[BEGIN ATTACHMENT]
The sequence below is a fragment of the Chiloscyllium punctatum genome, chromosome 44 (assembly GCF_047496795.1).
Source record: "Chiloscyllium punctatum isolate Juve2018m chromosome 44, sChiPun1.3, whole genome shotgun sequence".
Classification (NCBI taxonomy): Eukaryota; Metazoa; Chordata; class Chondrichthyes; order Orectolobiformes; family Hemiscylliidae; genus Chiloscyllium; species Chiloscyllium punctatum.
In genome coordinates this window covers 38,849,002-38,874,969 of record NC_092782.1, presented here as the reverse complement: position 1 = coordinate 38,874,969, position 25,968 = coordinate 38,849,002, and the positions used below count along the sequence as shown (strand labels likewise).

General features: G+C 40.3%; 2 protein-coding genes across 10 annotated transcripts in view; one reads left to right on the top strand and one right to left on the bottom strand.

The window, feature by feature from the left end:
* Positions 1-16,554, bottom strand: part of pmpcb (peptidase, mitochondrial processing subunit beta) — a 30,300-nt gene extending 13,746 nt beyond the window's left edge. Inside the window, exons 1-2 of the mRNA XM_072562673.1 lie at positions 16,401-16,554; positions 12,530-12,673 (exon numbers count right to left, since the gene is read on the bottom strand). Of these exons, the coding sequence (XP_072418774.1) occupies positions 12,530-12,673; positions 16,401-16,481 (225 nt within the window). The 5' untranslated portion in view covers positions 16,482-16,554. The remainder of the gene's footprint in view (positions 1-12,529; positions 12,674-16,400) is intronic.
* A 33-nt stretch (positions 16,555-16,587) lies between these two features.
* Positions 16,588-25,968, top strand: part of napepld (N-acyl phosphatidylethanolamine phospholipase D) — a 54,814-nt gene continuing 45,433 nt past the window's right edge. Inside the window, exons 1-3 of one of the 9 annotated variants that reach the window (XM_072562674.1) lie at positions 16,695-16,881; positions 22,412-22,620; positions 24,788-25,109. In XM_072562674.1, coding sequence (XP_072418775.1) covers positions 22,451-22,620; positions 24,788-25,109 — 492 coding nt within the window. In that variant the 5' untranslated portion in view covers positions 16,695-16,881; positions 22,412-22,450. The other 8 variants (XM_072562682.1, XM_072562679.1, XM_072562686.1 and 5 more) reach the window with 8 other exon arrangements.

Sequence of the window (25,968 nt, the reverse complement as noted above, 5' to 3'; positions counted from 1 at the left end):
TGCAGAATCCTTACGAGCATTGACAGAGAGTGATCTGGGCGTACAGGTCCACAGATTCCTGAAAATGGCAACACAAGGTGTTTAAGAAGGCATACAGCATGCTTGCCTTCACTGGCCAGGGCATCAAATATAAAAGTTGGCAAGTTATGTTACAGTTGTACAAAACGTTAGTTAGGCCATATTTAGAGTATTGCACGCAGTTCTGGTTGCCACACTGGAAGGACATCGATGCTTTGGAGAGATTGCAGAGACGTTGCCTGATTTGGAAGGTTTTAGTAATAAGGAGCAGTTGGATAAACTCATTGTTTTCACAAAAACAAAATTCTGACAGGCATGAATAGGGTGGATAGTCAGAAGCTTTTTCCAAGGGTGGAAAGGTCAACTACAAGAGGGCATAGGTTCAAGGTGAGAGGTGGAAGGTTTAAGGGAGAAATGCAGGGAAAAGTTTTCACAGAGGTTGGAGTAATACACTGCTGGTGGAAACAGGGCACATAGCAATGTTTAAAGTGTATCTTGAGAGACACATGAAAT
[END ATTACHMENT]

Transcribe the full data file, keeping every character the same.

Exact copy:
The sequence below is a fragment of the Chiloscyllium punctatum genome, chromosome 44 (assembly GCF_047496795.1).
Source record: "Chiloscyllium punctatum isolate Juve2018m chromosome 44, sChiPun1.3, whole genome shotgun sequence".
Classification (NCBI taxonomy): Eukaryota; Metazoa; Chordata; class Chondrichthyes; order Orectolobiformes; family Hemiscylliidae; genus Chiloscyllium; species Chiloscyllium punctatum.
In genome coordinates this window covers 38,849,002-38,874,969 of record NC_092782.1, presented here as the reverse complement: position 1 = coordinate 38,874,969, position 25,968 = coordinate 38,849,002, and the positions used below count along the sequence as shown (strand labels likewise).

General features: G+C 40.3%; 2 protein-coding genes across 10 annotated transcripts in view; one reads left to right on the top strand and one right to left on the bottom strand.

The window, feature by feature from the left end:
* Positions 1-16,554, bottom strand: part of pmpcb (peptidase, mitochondrial processing subunit beta) — a 30,300-nt gene extending 13,746 nt beyond the window's left edge. Inside the window, exons 1-2 of the mRNA XM_072562673.1 lie at positions 16,401-16,554; positions 12,530-12,673 (exon numbers count right to left, since the gene is read on the bottom strand). Of these exons, the coding sequence (XP_072418774.1) occupies positions 12,530-12,673; positions 16,401-16,481 (225 nt within the window). The 5' untranslated portion in view covers positions 16,482-16,554. The remainder of the gene's footprint in view (positions 1-12,529; positions 12,674-16,400) is intronic.
* A 33-nt stretch (positions 16,555-16,587) lies between these two features.
* Positions 16,588-25,968, top strand: part of napepld (N-acyl phosphatidylethanolamine phospholipase D) — a 54,814-nt gene continuing 45,433 nt past the window's right edge. Inside the window, exons 1-3 of one of the 9 annotated variants that reach the window (XM_072562674.1) lie at positions 16,695-16,881; positions 22,412-22,620; positions 24,788-25,109. In XM_072562674.1, coding sequence (XP_072418775.1) covers positions 22,451-22,620; positions 24,788-25,109 — 492 coding nt within the window. In that variant the 5' untranslated portion in view covers positions 16,695-16,881; positions 22,412-22,450. The other 8 variants (XM_072562682.1, XM_072562679.1, XM_072562686.1 and 5 more) reach the window with 8 other exon arrangements.

Sequence of the window (25,968 nt, the reverse complement as noted above, 5' to 3'; positions counted from 1 at the left end):
TGCAGAATCCTTACGAGCATTGACAGAGAGTGATCTGGGCGTACAGGTCCACAGATTCCTGAAAATGGCAACACAAGGTGTTTAAGAAGGCATACAGCATGCTTGCCTTCACTGGCCAGGGCATCAAATATAAAAGTTGGCAAGTTATGTTACAGTTGTACAAAACGTTAGTTAGGCCATATTTAGAGTATTGCACGCAGTTCTGGTTGCCACACTGGAAGGACATCGATGCTTTGGAGAGATTGCAGAGACGTTGCCTGATTTGGAAGGTTTTAGTAATAAGGAGCAGTTGGATAAACTCATTGTTTTCACAAAAACAAAATTCTGACAGGCATGAATAGGGTGGATAGTCAGAAGCTTTTTCCAAGGGTGGAAAGGTCAACTACAAGAGGGCATAGGTTCAAGGTGAGAGGTGGAAGGTTTAAGGGAGAAATGCAGGGAAAAGTTTTCACAGAGGTTGGAGTAATACACTGCTGGTGGAAACAGGGCACATAGCAATGTTTAAAGTGTATCTTGAGAGACACATGAAAT